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|Series||Doctor Who book:|
Doctor Who Missing Episodes
|Set in||Period between|
Revelation of the Daleks and
Mission to Magnus
|Preceded by||Attack of the Cybermen|
|Followed by||The Ultimate Evil|
The Nightmare Fair is a story originally written for the 1986 season of Doctor Who, but never filmed. A novelisation based on the script was published in 1989 by Target Books, as the first volume of its Missing Episodes series. The script and novelisation were written by former series producer Graham Williams, and would have been directed by Matthew Robinson had it gone to air. It is the first novel-length text featuring The Doctor not to be based upon a previously transmitted production, although being a novelisation it is not strictly speaking an "original" novel; the first such book appeared in 1991.
An audio play closely based on Williams' script was released in May 2003, with profits going to the charity Sense. For this adaptation, the Sixth Doctor was played by Steve Hill, and Peri by Jennifer Adams Kelley.
A second audio adaption, done by Big Finish, was released in 2009. Adapted by John Ainsworth, it featured both Colin Baker and Nicola Bryant reprising their television roles of the Sixth Doctor and Peri respectively.
The TARDIS falls through a time well, landing in modern-day Blackpool at an amusement fair. The Doctor and Peri, finding nothing else amiss, start to enjoy the fair's attractions. They are separated on an amusement ride; the Doctor's car is directed into the depths of the fair, while Peri encounters Kevin, a teenaged-boy looking for his brother who is missing but had last been seen at the fair weeks ago. The two are also eventually captured and brought to a prison where the Doctor has also been caged.
They discover their captor is the Celestial Toymaker, who has been stuck on Earth for several millennia, tricking a few unsuspecting humans into playing games with him and losing, become his perpetual servants. The Toymaker created the time well to bring the Doctor here, and added elements to the fair to help capture the Doctor. The Toymaker is on the verge of completing his "great work": an arcade game that feeds on the souls that lose to it, which then can generate powerful creatures with which the Toymaker plans to take over Earth. He is prepared to have the game mass-produced in America to complete his plan. The Doctor, who knows that the Time Lords do not fully know who or what the Toymaker is, learns that he is a powerful psychic being from another dimension where time moves much slower, giving him his seemingly immortality. Knowing that he cannot hurt the Toymaker physically, he works with Peri, Kevin, a Venusian engineer and a human android who is also one of the Toymaker's captives, to construct a device to disrupt the Toymaker's psychic field. The Doctor then traps him in a time field of his device that prevents the Toymaker from being able to control anyone outside of it and that will last forever. The other creatures captured by the Toymaker are freed, including Kevin's brother. The Doctor decides to return with Peri back to enjoy the fair a bit more.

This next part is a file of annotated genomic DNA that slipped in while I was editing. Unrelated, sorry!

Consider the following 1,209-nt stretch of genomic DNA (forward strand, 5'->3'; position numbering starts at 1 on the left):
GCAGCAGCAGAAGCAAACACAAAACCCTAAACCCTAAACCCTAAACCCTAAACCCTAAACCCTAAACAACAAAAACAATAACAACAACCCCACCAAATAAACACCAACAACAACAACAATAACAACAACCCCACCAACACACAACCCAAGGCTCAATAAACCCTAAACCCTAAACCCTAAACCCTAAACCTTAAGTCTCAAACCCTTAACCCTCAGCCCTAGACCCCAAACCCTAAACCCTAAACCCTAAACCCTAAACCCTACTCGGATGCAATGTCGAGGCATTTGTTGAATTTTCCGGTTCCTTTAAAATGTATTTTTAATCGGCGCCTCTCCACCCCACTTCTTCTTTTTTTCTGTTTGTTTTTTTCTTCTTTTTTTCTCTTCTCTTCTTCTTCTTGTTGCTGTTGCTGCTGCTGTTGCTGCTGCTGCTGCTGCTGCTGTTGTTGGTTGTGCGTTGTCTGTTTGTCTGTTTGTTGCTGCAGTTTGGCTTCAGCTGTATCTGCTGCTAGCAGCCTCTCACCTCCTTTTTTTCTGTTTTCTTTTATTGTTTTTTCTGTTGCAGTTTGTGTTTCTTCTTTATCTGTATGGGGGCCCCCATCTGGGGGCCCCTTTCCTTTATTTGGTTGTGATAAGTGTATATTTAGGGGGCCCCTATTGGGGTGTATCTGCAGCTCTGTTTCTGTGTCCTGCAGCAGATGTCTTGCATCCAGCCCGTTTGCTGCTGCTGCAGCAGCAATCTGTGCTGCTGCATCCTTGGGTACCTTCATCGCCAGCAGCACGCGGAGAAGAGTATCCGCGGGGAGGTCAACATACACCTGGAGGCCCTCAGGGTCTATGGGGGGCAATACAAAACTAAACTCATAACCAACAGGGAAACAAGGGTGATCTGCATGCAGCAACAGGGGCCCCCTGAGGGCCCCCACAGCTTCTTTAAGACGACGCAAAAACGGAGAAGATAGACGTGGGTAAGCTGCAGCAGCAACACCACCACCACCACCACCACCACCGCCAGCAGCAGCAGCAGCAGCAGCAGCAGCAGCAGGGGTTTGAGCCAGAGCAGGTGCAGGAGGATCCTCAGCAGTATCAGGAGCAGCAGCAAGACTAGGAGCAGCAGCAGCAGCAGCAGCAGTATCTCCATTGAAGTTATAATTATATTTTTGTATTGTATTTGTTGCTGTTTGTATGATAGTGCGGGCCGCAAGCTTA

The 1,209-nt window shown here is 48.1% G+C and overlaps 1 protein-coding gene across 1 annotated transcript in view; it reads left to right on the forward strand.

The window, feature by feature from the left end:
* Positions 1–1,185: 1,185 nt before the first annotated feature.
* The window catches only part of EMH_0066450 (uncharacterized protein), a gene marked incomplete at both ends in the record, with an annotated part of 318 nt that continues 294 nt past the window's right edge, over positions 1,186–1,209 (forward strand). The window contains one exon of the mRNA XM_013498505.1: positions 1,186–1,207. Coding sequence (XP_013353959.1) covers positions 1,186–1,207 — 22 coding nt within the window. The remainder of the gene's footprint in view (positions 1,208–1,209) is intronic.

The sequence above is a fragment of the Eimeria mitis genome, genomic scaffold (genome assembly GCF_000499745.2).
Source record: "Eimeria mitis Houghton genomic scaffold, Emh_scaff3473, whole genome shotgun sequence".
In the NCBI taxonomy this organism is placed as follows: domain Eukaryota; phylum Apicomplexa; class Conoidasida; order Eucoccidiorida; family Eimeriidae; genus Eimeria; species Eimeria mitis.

Several stories were in the planning stages for the 23rd Season of Doctor Who, three of which were in the middle of being scripted when the (temporary) cancellation announcement was made. Former series Producer Graham Williams was to have written the season opener, featuring a return of the Celestial Toymaker as seen in the 1966 serial. Being the first slated for production, Williams script was by far the most advanced at the time of cancellation, with Matthew Robinson (who had helmed Resurrection of the Daleks and Attack of the Cybermen in the previous two seasons) pencilled in as director.